Picture this: You’re on a first date with someone special, someone with whom you share incredible chemistry. It’s the kind of someone who appears maybe once in a lifetime, if you’re lucky. Magic is in the air. You don’t want to jump to conclusions, but all signs point to this date leading somewhere remarkable. You feel it in your gut.
After a perfect dinner, you skim the dessert menu and decide to try the gelato sample platter. The company, the conversation, the delectable treats—it’s intoxicating.
Neither you nor your date want the night to end, so you both decide to be spontaneous and take in the late-night showing of the rom-com that critics say reinvents the genre. You make the obligatory popcorn purchase and get the perfect isolated seats in the dimly lit theater. Romance is in the air.
Then something happens, something that fills you with dread, something that could change the course of the entire evening—your abdomen starts to swell like a hot air balloon. Desperate for relief, you surreptitiously undo the top button on your designer jeans, but your stomach continues to inflate. No longer able to focus on your date, no longer able to enjoy the movie, your thoughts turn solely to your distending belly and the fact that all of the gestating gas inside you needs to vacate your body posthaste. You excuse yourself to use the restroom, where you spend the majority of what might otherwise have been a promising night.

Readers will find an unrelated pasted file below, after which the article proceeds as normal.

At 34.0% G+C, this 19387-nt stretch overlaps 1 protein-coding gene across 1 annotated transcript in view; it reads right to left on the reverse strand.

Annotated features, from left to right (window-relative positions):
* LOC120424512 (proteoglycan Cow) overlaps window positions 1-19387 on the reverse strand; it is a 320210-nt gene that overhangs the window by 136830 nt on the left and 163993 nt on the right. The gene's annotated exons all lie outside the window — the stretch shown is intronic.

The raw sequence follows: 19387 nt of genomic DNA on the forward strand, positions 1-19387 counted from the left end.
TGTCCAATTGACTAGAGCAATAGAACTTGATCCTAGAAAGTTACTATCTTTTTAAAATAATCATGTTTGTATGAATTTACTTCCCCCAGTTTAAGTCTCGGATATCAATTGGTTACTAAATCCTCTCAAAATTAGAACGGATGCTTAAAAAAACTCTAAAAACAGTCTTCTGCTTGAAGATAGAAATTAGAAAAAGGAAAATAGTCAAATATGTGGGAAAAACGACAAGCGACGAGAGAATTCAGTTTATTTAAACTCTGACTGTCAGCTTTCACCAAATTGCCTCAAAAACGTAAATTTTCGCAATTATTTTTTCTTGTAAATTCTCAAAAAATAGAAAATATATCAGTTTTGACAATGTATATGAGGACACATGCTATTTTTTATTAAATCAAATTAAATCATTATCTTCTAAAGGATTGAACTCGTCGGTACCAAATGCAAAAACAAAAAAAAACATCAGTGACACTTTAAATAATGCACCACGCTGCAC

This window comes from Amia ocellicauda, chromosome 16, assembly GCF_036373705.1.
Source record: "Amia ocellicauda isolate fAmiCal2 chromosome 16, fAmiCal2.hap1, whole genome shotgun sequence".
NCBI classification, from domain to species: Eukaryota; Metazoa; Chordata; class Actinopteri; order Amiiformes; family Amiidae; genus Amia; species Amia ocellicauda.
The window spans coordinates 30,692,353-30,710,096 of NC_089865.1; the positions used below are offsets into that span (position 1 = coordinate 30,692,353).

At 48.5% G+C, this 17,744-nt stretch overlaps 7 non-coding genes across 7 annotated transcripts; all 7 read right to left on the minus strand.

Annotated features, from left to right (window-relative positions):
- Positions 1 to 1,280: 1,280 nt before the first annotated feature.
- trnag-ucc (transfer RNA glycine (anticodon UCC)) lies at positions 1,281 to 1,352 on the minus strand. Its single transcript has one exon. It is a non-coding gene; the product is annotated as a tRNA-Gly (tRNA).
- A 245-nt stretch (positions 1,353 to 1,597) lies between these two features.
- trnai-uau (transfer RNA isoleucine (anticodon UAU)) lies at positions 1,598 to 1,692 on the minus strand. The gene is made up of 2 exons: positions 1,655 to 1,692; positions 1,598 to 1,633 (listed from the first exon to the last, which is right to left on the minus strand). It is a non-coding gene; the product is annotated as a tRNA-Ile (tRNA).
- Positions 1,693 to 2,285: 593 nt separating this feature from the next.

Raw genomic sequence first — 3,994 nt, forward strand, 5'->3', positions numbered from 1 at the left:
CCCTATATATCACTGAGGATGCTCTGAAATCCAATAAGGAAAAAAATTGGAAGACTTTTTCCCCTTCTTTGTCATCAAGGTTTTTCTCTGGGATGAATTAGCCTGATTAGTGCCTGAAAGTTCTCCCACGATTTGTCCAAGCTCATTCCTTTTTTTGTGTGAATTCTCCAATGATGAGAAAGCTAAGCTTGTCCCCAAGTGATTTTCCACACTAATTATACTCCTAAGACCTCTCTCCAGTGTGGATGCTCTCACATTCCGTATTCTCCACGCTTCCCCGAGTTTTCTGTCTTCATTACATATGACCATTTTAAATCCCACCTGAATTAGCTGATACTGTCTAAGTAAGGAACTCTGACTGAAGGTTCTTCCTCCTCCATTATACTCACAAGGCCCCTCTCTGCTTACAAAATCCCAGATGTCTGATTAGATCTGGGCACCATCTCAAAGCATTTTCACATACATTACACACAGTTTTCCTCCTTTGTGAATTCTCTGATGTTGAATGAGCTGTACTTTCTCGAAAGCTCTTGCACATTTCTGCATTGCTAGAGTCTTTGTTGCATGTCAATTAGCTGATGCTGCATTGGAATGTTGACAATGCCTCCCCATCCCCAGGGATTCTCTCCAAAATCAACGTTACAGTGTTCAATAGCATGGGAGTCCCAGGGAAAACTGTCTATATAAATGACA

Was it a cruel twist of fate, or was it the gelato platter?
Dairy might be the cause
If you’ve experienced anything like this, you know it can be no laughing matter. Bloating and gas can be terribly embarrassing, uncomfortable or downright painful. If you’ve experienced bloating and flatulence 30 minutes to two hours after consuming dairy milk or ice cream, you might suffer from lactose intolerance—an inability to break down lactose, the sugar found in human breast milk, and cow’s milk (1).
65% of the human population are lactose intolerant, and it comes with a variety of dreadful symptoms, bloating and farts being among them. The reason this happens is that most people lack the enzyme lactase, which prevents the body from properly digesting lactose. The result can be a range of symptoms that can be severe and affect your quality of life, including cramping, diarrhea, nausea, abdominal pain, vomiting and headaches.
If you’re wondering why you don’t produce enough lactase, don’t worry. It’s perfectly normal for the amount of lactase a human being produces to drop precipitously once we stop breastfeeding and reach mid childhood—around five years of age, the age when most humans have been weaned off of breast milk (2). Even for those who aren’t currently lactose intolerant, there’s a high likelihood they could be at some point, which is why consuming lactose into adulthood, let alone the lactose from another species, is not what Mother Nature intended.
What you can do
If you think you might be lactose intolerant, stop consuming dairy for 30 days to see if symptoms subside, or check with your healthcare provider for confirmation. Lactose intolerance symptoms are awful. Bloating and gas are awful. Bloating and gas from ingesting something the human body isn’t meant to ingest, absolutely unnecessary.
Try a plant-based alternative
Finally, the great news is that you don’t have to consume lactose. There is an abundance of plant-based alternatives that taste absolutely amazing. You no longer have to feel bound to a food choice that comes with a hefty cost to your health and wellbeing. You can continue enjoying all of the foods you’ve always loved, without the plethora of consequences that come with consuming dairy.
Eager to find out if your flatulence is caused by lactose intolerance?